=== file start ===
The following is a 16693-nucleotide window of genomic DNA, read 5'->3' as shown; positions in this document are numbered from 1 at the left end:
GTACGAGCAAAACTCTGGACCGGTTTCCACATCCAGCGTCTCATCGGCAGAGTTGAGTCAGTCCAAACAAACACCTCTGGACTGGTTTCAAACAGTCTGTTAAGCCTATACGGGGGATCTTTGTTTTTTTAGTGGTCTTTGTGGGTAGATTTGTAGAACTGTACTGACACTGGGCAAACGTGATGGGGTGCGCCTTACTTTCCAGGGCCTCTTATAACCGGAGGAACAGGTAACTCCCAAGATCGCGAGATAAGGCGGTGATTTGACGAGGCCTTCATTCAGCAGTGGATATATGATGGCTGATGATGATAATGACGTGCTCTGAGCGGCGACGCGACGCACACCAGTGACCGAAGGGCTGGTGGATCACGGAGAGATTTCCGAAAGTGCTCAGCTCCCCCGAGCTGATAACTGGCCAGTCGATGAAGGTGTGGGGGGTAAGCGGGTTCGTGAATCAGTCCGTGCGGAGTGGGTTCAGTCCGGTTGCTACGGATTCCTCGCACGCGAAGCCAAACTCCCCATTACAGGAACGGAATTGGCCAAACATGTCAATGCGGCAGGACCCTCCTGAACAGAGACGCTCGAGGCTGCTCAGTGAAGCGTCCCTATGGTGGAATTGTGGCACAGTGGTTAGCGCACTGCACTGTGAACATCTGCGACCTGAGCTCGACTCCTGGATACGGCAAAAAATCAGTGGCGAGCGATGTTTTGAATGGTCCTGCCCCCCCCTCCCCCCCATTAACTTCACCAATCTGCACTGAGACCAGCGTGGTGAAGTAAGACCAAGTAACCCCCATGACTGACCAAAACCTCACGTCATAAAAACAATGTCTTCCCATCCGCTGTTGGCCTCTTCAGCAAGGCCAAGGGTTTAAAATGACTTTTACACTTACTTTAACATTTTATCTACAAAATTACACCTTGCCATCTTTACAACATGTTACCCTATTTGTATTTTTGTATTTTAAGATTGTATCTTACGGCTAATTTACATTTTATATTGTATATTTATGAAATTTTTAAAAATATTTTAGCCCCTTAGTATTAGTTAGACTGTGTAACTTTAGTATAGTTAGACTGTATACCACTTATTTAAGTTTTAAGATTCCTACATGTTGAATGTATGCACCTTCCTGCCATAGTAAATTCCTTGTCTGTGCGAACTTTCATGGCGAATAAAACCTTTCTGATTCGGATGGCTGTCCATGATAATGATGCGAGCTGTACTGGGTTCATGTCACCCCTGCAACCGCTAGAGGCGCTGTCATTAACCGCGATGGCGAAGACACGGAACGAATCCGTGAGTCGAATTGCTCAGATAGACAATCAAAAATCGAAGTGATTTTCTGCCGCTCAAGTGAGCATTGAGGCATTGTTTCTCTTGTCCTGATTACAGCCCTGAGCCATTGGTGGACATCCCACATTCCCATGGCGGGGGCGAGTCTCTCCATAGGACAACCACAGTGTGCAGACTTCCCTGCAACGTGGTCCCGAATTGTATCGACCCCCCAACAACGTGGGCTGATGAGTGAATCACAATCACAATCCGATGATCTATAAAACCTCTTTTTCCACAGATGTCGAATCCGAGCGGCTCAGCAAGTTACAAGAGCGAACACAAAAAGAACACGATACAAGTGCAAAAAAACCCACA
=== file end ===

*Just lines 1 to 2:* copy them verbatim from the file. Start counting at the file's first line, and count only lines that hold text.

The following is a 16693-nucleotide window of genomic DNA, read 5'->3' as shown; positions in this document are numbered from 1 at the left end:
GTACGAGCAAAACTCTGGACCGGTTTCCACATCCAGCGTCTCATCGGCAGAGTTGAGTCAGTCCAAACAAACACCTCTGGACTGGTTTCAAACAGTCTGTTAAGCCTATACGGGGGATCTTTGTTTTTTTAGTGGTCTTTGTGGGTAGATTTGTAGAACTGTACTGACACTGGGCAAACGTGATGGGGTGCGCCTTACTTTCCAGGGCCTCTTATAACCGGAGGAACAGGTAACTCCCAAGATCGCGAGATAAGGCGGTGATTTGACGAGGCCTTCATTCAGCAGTGGATATATGATGGCTGATGATGATAATGACGTGCTCTGAGCGGCGACGCGACGCACACCAGTGACCGAAGGGCTGGTGGATCACGGAGAGATTTCCGAAAGTGCTCAGCTCCCCCGAGCTGATAACTGGCCAGTCGATGAAGGTGTGGGGGGTAAGCGGGTTCGTGAATCAGTCCGTGCGGAGTGGGTTCAGTCCGGTTGCTACGGATTCCTCGCACGCGAAGCCAAACTCCCCATTACAGGAACGGAATTGGCCAAACATGTCAATGCGGCAGGACCCTCCTGAACAGAGACGCTCGAGGCTGCTCAGTGAAGCGTCCCTATGGTGGAATTGTGGCACAGTGGTTAGCGCACTGCACTGTGAACATCTGCGACCTGAGCTCGACTCCTGGATACGGCAAAAAATCAGTGGCGAGCGATGTTTTGAATGGTCCTGCCCCCCCCTCCCCCCCATTAACTTCACCAATCTGCACTGAGACCAGCGTGGTGAAGTAAGACCAAGTAACCCCCATGACTGACCAAAACCTCACGTCATAAAAACAATGTCTTCCCATCCGCTGTTGGCCTCTTCAGCAAGGCCAAGGGTTTAAAATGACTTTTACACTTACTTTAACATTTTATCTACAAAATTACACCTTGCCATCTTTACAACATGTTACCCTATTTGTATTTTTGTATTTTAAGATTGTATCTTACGGCTAATTTACATTTTATATTGTATATTTATGAAATTTTTAAAAATATTTTAGCCCCTTAGTATTAGTTAGACTGTGTAACTTTAGTATAGTTAGACTGTATACCACTTATTTAAGTTTTAAGATTCCTACATGTTGAATGTATGCACCTTCCTGCCATAGTAAATTCCTTGTCTGTGCGAACTTTCATGGCGAATAAAACCTTTCTGATTCGGATGGCTGTCCATGATAATGATGCGAGCTGTACTGGGTTCATGTCACCCCTGCAACCGCTAGAGGCGCTGTCATTAACCGCGATGGCGAAGACACGGAACGAATCCGTGAGTCGAATTGCTCAGATAGACAATCAAAAATCGAAGTGATTTTCTGCCGCTCAAGTGAGCATTGAGGCATTGTTTCTCTTGTCCTGATTACAGCCCTGAGCCATTGGTGGACATCCCACATTCCCATGGCGGGGGCGAGTCTCTCCATAGGACAACCACAGTGTGCAGACTTCCCTGCAACGTGGTCCCGAATTGTATCGACCCCCCAACAACGTGGGCTGATGAGTGAATCACAATCACAATCCGATGATCTATAAAACCTCTTTTTCCACAGATGTCGAATCCGAGCGGCTCAGCAAGTTACAAGAGCGAACACAAAAAGAACACGATACAAGTGCAAAAAAACCCACA